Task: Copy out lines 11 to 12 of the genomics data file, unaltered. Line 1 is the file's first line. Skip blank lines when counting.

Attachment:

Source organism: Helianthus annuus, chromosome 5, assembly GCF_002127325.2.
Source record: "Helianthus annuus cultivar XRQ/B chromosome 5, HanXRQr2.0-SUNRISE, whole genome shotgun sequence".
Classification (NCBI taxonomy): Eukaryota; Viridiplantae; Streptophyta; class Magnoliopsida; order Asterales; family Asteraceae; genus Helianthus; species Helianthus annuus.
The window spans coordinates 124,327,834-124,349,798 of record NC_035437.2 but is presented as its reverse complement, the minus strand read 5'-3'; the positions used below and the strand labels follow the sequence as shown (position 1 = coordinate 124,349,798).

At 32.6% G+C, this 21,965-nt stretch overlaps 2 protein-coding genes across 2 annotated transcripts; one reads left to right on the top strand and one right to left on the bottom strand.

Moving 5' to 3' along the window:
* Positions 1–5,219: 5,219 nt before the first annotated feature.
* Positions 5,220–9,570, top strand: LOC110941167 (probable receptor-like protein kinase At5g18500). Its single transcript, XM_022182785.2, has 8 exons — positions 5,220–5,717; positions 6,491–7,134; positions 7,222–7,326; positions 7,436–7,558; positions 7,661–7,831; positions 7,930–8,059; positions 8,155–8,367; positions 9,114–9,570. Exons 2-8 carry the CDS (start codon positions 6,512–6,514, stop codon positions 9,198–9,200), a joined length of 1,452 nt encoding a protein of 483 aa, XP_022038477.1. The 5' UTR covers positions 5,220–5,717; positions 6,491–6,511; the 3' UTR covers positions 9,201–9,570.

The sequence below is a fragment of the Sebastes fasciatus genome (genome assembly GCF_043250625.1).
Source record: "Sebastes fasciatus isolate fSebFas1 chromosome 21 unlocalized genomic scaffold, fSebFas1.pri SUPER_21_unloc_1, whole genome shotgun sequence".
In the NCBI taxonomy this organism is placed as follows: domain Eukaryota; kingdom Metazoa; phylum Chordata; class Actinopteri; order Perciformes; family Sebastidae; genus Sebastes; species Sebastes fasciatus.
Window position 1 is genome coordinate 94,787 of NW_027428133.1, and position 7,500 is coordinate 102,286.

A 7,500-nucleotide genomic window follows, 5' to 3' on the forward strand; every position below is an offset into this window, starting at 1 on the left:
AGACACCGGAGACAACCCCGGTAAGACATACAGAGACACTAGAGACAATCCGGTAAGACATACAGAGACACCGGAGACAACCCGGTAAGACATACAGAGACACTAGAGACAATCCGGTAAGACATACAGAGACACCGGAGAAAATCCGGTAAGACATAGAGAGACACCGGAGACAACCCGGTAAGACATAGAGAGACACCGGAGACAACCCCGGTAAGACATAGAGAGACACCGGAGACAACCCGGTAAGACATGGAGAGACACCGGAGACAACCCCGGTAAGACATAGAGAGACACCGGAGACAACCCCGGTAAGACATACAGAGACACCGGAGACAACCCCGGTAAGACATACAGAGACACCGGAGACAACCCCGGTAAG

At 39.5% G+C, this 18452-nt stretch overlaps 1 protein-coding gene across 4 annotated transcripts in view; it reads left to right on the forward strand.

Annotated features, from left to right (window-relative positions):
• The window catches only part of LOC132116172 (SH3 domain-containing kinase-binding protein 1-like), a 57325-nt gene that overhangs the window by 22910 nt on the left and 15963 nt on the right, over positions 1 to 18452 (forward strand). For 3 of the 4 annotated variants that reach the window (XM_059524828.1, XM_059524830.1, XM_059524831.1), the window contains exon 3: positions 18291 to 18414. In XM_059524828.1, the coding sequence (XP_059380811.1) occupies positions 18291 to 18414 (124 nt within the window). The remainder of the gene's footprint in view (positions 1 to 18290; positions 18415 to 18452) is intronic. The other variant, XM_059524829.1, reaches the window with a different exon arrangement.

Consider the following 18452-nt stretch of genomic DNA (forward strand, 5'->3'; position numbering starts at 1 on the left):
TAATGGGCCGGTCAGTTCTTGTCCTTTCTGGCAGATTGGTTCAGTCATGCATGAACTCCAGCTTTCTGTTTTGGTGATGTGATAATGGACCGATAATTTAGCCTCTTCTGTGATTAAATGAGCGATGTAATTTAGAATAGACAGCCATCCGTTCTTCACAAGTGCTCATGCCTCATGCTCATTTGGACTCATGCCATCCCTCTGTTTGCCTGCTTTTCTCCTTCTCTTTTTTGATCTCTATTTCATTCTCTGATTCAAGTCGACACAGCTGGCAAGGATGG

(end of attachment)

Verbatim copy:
In the NCBI taxonomy this organism is placed as follows: domain Eukaryota; kingdom Metazoa; phylum Chordata; class Actinopteri; order Perciformes; family Sebastidae; genus Sebastes; species Sebastes fasciatus.
Window position 1 is genome coordinate 94,787 of NW_027428133.1, and position 7,500 is coordinate 102,286.